I scan recipes in magazines the same way I scan menus at restaurants: I’m looking for something bizarre, something new, something I’ve never before experienced. Sometimes the results are icky (see squash-sausage soup below), and sometimes they’re delightful. Case in point: pumpkin molasses ginger muffins.
What might pumpkin, crystallized ginger and molasses taste like in a muffin? That’s the question that sends me out to the grocery store late at night, on a quest for ingredients; it’s what causes me to spend the time it takes to prep the muffin tins, to prepare the ingredients, to mix it all together and to clean it when it’s over. I am a man on a mission: a mission for unexpected flavors combos; the genesis of something new on the tongue. I am also on a mission to make you click to read more. You know you love it!
This recipe comes to us from this month’s Bon Apetit. Surprisingly, the recipe’s not available on Epicurious so I will do the generous thing and type it out for you. So here we go…
Prep: 25 Mins. Total: 2 Hours
(Includes cooling time.)
Makes 6 giant muffins or 18 standard muffins.
Nonstick vegetable oil spray
2 3/4 cups all purpose flour
2 tsps ground ginger
1 1/2 tsps baking soda
1 tsp salt
1 cup sugar
1/2 cup canola oil
3 large eggs
1 15-oz can pure pumpkin
1/2 cup plus 1 Tbs mild-flavored (light) molasses
1/2 cup buttermilk
1/2 cup chopped crystallized ginger, divided
Ok let’s stop a moment and learn a lesson about chopping candied ginger. As you may remember, I purchased my first immersion blender yesterday. The immersion blender comes with a little mini-food processor type thing so I thought to myself: “Why not chop the candied ginger in there?” In it went:
Looks like it might work, right? It’s not the worst idea in the world, is it?
Ok, so that’s a waxy, warm ball of sweaty ginger that went promptly into the garbage. The second attempt was done successfully by hand.
Now back to your regularly scheduled recipe.
Preheat oven to 350F. Spray 6 giant (1 1/4-cup) muffin cups or 18 standard (1/3-cup) muffin cups with nonstick spray. Sift flour, ginger, baking soda, and salt into medium bowl. Using electric mixer, beat 1 cup sugar and oil in large bowl to blend. Beat in eggs 1 at a time, blending well after each addition. Beat in pumpkin, 1/2 cup molasses, buttermilk, and 1/4 cup crystallized ginger. Stir in flour mixture until just blended.
Divide batter among prepared muffin cups.
Bake until toothpick inserted into center comes out clean, about 40 minutes for giant muffins and 30 minutes for standard muffins.
Transfer muffins to rack; cool completely.
Whisk 1 1/2 cups powdered sugar, 1 1/2 Tbs water and 1 Tbs molasses in medium bowl, adding more water as needed to form a thick glaze. Dip muffin tops in glaze; transfer to rack, allowing glaze to drip down sides. Sprinkle with 1/4 cup crystallized ginger. Let stand until glaze is set, about 1 hour.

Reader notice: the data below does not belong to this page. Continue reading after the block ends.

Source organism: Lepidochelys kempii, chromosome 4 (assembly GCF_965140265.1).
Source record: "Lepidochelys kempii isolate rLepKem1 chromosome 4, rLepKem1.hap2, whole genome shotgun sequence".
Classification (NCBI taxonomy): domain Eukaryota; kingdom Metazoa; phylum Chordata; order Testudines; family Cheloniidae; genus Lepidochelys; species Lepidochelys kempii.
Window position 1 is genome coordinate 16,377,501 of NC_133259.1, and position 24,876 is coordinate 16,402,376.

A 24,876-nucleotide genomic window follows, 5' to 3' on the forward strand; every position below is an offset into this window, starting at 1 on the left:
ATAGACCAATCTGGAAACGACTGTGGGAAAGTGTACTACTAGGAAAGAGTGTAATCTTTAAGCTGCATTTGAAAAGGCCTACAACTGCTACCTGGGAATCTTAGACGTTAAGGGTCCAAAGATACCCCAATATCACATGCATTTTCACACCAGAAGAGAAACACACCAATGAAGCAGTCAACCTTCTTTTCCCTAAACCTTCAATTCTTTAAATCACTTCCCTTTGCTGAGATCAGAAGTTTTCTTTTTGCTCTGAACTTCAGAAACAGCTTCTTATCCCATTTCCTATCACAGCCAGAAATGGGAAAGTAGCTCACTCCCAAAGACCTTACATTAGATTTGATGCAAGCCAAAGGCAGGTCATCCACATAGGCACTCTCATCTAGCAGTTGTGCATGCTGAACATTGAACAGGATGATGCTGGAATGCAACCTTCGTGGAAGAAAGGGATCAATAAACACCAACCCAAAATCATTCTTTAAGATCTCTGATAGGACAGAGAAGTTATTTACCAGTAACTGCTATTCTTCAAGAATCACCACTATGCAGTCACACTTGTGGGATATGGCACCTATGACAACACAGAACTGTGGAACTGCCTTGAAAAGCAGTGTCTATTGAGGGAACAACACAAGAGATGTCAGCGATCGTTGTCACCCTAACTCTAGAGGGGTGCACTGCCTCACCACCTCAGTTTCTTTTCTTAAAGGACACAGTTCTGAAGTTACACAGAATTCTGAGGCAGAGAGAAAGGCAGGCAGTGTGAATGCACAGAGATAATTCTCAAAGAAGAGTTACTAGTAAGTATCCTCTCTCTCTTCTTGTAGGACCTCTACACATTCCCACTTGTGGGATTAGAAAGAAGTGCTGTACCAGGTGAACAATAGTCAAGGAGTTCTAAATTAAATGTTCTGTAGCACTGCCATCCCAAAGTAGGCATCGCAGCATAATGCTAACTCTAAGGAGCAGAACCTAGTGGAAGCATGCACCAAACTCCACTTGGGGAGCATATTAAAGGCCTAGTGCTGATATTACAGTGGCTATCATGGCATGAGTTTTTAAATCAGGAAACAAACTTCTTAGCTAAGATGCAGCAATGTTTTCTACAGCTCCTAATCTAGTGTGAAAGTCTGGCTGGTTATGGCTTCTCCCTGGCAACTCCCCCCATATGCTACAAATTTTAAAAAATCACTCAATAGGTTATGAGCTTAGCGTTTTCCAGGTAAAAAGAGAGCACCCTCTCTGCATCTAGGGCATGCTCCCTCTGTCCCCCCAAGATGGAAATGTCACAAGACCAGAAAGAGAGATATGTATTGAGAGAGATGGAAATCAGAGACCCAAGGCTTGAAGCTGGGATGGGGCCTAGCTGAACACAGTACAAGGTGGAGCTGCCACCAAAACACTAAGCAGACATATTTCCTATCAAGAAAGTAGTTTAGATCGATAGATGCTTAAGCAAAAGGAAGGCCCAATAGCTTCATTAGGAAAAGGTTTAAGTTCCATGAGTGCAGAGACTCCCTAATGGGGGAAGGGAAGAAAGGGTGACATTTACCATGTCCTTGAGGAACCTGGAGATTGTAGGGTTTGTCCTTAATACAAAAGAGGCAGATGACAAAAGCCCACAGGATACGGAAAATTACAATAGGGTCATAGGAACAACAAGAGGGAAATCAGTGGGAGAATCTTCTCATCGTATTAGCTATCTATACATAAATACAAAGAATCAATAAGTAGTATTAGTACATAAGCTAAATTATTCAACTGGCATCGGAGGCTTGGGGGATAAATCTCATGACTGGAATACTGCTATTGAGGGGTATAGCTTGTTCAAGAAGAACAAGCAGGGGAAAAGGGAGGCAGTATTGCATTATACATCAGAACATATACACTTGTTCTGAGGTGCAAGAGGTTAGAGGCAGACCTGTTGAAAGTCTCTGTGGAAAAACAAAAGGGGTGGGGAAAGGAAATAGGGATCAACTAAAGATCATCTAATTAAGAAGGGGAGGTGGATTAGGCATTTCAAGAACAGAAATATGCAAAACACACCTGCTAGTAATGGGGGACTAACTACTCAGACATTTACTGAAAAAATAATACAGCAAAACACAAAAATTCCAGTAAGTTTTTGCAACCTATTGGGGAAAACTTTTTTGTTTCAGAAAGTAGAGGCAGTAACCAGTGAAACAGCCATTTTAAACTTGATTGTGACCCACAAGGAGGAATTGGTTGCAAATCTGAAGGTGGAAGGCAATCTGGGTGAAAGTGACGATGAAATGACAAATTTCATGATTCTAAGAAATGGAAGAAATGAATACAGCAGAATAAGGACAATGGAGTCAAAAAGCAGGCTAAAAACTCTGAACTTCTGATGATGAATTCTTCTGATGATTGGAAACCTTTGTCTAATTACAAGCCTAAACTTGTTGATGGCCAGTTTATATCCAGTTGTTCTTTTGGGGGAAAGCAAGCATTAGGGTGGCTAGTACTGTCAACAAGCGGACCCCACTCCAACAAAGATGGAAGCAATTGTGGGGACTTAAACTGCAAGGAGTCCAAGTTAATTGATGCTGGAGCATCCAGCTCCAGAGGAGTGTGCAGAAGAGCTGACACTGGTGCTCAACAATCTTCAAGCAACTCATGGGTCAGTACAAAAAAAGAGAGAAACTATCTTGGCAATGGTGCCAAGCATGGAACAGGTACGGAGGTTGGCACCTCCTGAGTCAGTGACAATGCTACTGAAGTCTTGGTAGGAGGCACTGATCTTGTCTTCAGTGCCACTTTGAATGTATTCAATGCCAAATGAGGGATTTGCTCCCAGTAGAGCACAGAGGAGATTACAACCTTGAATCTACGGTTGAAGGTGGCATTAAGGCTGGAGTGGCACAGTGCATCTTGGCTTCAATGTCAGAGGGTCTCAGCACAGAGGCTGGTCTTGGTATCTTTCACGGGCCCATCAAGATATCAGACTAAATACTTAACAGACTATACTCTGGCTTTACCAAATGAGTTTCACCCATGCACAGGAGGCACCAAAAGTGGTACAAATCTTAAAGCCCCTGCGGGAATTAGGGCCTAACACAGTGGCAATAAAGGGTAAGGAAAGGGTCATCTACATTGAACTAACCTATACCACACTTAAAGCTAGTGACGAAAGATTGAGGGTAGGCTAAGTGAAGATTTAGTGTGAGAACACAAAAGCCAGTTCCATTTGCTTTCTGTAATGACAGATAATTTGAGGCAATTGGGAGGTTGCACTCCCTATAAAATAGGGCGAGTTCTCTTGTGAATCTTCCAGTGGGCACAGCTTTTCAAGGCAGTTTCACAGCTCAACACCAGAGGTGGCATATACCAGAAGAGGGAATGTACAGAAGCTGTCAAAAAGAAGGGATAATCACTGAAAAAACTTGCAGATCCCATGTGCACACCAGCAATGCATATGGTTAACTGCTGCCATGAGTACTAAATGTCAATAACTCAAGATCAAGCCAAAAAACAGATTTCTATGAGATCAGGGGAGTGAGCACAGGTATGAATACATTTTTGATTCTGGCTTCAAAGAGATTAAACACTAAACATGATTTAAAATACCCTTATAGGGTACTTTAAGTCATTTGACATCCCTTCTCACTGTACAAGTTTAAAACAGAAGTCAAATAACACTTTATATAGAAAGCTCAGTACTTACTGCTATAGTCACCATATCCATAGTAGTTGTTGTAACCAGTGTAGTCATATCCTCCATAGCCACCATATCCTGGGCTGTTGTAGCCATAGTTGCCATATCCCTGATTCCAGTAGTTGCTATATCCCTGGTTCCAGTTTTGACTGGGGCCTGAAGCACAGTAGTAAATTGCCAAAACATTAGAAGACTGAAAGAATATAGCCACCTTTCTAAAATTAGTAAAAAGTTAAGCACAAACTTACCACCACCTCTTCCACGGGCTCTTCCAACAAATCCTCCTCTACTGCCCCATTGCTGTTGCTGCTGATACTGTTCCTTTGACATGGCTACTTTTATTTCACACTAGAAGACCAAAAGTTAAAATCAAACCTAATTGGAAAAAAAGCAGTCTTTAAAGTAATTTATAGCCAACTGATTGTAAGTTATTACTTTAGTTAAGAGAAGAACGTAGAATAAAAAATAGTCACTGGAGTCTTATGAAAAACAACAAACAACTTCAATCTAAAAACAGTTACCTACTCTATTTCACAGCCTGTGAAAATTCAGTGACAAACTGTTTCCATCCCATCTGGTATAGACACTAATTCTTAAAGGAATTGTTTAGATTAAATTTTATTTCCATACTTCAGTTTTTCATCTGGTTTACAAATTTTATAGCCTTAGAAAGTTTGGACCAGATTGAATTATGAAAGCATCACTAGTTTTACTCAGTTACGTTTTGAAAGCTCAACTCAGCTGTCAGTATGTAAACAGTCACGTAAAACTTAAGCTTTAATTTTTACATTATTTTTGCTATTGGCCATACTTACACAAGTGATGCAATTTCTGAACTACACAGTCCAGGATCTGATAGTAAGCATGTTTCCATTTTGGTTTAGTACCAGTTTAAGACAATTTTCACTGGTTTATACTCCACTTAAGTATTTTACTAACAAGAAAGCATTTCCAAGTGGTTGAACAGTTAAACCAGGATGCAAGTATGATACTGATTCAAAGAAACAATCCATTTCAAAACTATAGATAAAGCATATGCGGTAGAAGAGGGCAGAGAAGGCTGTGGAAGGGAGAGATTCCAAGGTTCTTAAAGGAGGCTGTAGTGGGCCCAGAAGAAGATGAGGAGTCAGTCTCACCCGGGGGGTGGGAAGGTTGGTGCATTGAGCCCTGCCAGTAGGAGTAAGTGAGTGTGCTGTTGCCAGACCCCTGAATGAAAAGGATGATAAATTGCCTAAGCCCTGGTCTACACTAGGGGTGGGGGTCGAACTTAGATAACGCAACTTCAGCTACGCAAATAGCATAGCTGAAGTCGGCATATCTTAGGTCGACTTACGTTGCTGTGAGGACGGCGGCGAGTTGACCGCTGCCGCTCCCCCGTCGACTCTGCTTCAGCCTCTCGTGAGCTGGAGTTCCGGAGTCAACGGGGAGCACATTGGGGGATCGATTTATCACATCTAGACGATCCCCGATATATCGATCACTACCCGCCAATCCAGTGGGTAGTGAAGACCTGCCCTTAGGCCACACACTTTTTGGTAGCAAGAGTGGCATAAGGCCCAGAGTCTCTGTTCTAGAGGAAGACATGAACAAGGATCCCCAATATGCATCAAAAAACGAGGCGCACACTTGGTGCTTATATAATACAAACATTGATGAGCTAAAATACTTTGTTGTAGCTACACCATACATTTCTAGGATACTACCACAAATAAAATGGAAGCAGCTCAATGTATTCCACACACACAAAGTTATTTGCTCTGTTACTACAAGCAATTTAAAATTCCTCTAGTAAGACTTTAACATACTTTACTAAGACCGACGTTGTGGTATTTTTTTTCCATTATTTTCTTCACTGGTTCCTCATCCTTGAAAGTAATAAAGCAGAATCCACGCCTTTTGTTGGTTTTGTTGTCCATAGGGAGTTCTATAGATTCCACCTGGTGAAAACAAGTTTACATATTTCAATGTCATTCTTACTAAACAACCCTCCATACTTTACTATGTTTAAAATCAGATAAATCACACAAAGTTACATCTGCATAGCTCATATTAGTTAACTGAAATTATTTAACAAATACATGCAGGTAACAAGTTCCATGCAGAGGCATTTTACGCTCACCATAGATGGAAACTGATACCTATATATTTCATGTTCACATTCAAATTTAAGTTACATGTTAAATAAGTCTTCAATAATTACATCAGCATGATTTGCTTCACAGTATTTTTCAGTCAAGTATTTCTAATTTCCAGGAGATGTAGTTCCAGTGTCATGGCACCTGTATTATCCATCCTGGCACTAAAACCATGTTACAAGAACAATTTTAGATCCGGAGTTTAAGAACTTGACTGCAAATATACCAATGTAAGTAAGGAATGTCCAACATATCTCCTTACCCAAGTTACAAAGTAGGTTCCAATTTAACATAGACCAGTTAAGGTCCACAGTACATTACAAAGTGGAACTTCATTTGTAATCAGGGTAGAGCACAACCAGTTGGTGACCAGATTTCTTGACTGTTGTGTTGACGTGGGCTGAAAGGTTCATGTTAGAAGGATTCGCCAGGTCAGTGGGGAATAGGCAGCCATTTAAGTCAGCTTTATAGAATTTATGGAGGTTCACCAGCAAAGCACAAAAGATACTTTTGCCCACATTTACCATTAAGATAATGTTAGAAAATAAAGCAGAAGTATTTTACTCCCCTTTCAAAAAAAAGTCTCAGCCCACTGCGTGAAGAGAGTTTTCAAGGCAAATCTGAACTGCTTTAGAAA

As the title of this post suggests, these muffins have a cupcake complex and yet they retain their muffin integrity. I think it has to do with the lightness of the batter: these don’t feel heavy or dense. The glaze isn’t as thick and rich as normal cupcake icing; and yet the experience of eating it offers many of the same pleasures without the guilt.
I brought these to class this morning and everyone ate gladly. “These are good,” said the teacher. Yes, I fed my teacher muffins. As the saying goes: “When it’s time to kiss asses / bring in the molasses.”
18 thoughts on “A Muffin with a Cupcake Complex: Pumpkin Muffins with Molasses-Ginger Glaze”
Those “complexed” muffins look delicious!
Any idea how can I replace “molasses”?? I have no idea what it is… a kind of dark sugar syrup?
So they taste good then? It just sounds like such an interesting mix of ingredients…
Check out http://www.joyofbaking.com/IngredientSubstitution.html
for a list of substitutions for molasses.
I would suggest dark corn syrup as it will approximate the color – but molasses really has a flavor of its own that can’t really be substituted for.
Aaaaagh! Everyone seems to be talking about crystallized ginger and I’m STILL a month away from being near any. The muffins look awfully good! I can’t wait to try it :)
Oh god, I just drooled. Excuse me.
Hey there. Love your site and love the lovely re-design.
Those look tasty. I think that I might have a cupcake complex as well.
Nice looking muffins. That sounds like a come on.
LEGALIZE BLOG MARRIAGE!
Looks really lovely.
Adam, you would make a great hand model.
And your muffins are perfectly risen. They would make excellent muffin models!
They look very very good – can’t wait to try them out!
i’ve never heard that phrase before but i will deffinitely be using it! here comes the molasses
Times like this I wish I wasn’t diabetic. O well, I can imagine eating ’em…
How did you get your muffin tops to come out poufy? I’ve made muffins in the past and they taste fine, but I would like mine to come out prettier.
-btw, I say leave your arms alone. Shaving them would just be an added hindrance to your life.
Adam, the recipe wasn’t up on Epicurious because it is in this month’s Bon Appetit.
They don’t put up recipes from the most recent issues of Bon Appetit and Gourmet, presumably so they can sell more while they’re still on the newsstands. Wait a month and your muffin recipe will be there.
I made these muffins several times over the holidays. They were great! I baked the extra in a loaf pan as I only had 1 muffin pan. Just as good. And, definitely good plain, with no glaze. And, the recipe is on epicurious now. My Bon Appetit magazine was missing page 94 (where the recipe was supposed to be), what gives?
those muffins look so good I am going to make me some and see how it comes out
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